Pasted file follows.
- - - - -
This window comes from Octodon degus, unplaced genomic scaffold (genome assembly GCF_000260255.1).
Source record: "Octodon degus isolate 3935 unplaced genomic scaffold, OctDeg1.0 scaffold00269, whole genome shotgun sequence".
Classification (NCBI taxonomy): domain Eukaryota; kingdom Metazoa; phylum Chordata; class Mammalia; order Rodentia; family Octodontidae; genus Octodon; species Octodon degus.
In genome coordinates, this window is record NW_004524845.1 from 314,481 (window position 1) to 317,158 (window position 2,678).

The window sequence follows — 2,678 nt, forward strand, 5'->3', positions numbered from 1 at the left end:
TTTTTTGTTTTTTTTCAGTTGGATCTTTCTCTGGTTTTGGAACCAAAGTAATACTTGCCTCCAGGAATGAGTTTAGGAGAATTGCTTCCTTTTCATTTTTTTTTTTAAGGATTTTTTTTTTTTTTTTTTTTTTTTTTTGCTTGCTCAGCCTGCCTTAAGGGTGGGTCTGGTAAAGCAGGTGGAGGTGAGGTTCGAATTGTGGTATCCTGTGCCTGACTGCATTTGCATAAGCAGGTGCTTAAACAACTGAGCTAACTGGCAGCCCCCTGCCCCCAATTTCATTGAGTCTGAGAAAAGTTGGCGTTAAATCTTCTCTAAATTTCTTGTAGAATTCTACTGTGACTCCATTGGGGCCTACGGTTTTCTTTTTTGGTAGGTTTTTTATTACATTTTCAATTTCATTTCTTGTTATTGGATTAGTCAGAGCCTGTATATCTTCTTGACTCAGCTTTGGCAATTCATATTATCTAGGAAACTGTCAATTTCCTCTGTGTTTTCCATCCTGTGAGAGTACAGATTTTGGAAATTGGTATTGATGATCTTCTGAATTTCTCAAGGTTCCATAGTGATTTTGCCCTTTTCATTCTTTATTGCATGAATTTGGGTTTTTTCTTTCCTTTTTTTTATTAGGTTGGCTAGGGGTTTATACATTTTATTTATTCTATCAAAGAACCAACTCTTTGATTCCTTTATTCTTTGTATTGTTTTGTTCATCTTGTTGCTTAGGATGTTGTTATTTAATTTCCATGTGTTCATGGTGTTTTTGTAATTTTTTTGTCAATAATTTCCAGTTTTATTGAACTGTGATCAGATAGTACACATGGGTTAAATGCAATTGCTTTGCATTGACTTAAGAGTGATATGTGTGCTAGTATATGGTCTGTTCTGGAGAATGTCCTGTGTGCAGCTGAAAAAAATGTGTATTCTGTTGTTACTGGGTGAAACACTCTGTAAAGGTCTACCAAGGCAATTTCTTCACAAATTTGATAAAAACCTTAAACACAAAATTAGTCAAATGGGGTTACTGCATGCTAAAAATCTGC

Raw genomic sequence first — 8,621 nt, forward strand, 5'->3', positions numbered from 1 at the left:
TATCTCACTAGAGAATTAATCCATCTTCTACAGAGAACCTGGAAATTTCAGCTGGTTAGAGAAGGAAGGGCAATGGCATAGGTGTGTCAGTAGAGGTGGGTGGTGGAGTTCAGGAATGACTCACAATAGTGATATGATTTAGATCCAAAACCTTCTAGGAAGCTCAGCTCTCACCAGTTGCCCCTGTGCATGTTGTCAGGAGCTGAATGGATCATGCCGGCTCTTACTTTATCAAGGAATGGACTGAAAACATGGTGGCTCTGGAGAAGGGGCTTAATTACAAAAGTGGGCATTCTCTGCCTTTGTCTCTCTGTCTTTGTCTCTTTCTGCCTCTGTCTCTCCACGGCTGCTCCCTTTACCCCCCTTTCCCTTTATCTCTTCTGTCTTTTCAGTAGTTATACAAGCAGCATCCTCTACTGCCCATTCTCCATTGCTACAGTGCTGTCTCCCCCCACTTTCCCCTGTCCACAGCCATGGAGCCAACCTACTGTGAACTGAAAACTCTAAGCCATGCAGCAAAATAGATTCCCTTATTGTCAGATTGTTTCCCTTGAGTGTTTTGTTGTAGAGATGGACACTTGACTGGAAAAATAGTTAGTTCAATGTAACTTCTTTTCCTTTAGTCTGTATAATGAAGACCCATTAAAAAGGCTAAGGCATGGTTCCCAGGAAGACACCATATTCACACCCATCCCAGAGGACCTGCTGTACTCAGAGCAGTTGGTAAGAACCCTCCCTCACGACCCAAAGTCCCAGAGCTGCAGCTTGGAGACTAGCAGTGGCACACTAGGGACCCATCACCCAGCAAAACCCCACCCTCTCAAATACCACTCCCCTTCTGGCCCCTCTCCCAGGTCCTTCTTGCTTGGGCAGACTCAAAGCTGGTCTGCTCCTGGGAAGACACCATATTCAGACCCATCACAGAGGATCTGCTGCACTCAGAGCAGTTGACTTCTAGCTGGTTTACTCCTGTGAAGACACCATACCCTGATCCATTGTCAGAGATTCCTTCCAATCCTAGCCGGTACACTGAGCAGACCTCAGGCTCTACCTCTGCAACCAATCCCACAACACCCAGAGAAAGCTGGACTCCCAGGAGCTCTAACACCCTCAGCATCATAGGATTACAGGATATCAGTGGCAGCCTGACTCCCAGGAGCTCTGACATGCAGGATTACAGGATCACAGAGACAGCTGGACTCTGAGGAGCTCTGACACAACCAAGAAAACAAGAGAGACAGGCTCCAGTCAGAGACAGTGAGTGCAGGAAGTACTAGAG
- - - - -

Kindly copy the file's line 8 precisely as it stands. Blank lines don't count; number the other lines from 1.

TATCTCACTAGAGAATTAATCCATCTTCTACAGAGAACCTGGAAATTTCAGCTGGTTAGAGAAGGAAGGGCAATGGCATAGGTGTGTCAGTAGAGGTGGGTGGTGGAGTTCAGGAATGACTCACAATAGTGATATGATTTAGATCCAAAACCTTCTAGGAAGCTCAGCTCTCACCAGTTGCCCCTGTGCATGTTGTCAGGAGCTGAATGGATCATGCCGGCTCTTACTTTATCAAGGAATGGACTGAAAACATGGTGGCTCTGGAGAAGGGGCTTAATTACAAAAGTGGGCATTCTCTGCCTTTGTCTCTCTGTCTTTGTCTCTTTCTGCCTCTGTCTCTCCACGGCTGCTCCCTTTACCCCCCTTTCCCTTTATCTCTTCTGTCTTTTCAGTAGTTATACAAGCAGCATCCTCTACTGCCCATTCTCCATTGCTACAGTGCTGTCTCCCCCCACTTTCCCCTGTCCACAGCCATGGAGCCAACCTACTGTGAACTGAAAACTCTAAGCCATGCAGCAAAATAGATTCCCTTATTGTCAGATTGTTTCCCTTGAGTGTTTTGTTGTAGAGATGGACACTTGACTGGAAAAATAGTTAGTTCAATGTAACTTCTTTTCCTTTAGTCTGTATAATGAAGACCCATTAAAAAGGCTAAGGCATGGTTCCCAGGAAGACACCATATTCACACCCATCCCAGAGGACCTGCTGTACTCAGAGCAGTTGGTAAGAACCCTCCCTCACGACCCAAAGTCCCAGAGCTGCAGCTTGGAGACTAGCAGTGGCACACTAGGGACCCATCACCCAGCAAAACCCCACCCTCTCAAATACCACTCCCCTTCTGGCCCCTCTCCCAGGTCCTTCTTGCTTGGGCAGACTCAAAGCTGGTCTGCTCCTGGGAAGACACCATATTCAGACCCATCACAGAGGATCTGCTGCACTCAGAGCAGTTGACTTCTAGCTGGTTTACTCCTGTGAAGACACCATACCCTGATCCATTGTCAGAGATTCCTTCCAATCCTAGCCGGTACACTGAGCAGACCTCAGGCTCTACCTCTGCAACCAATCCCACAACACCCAGAGAAAGCTGGACTCCCAGGAGCTCTAACACCCTCAGCATCATAGGATTACAGGATATCAGTGGCAGCCTGACTCCCAGGAGCTCTGACATGCAGGATTACAGGATCACAGAGACAGCTGGACTCTGAGGAGCTCTGACACAACCAAGAAAACAAGAGAGACAGGCTCCAGTCAGAGACAGTGAGTGCAGGAAGTACTAGAG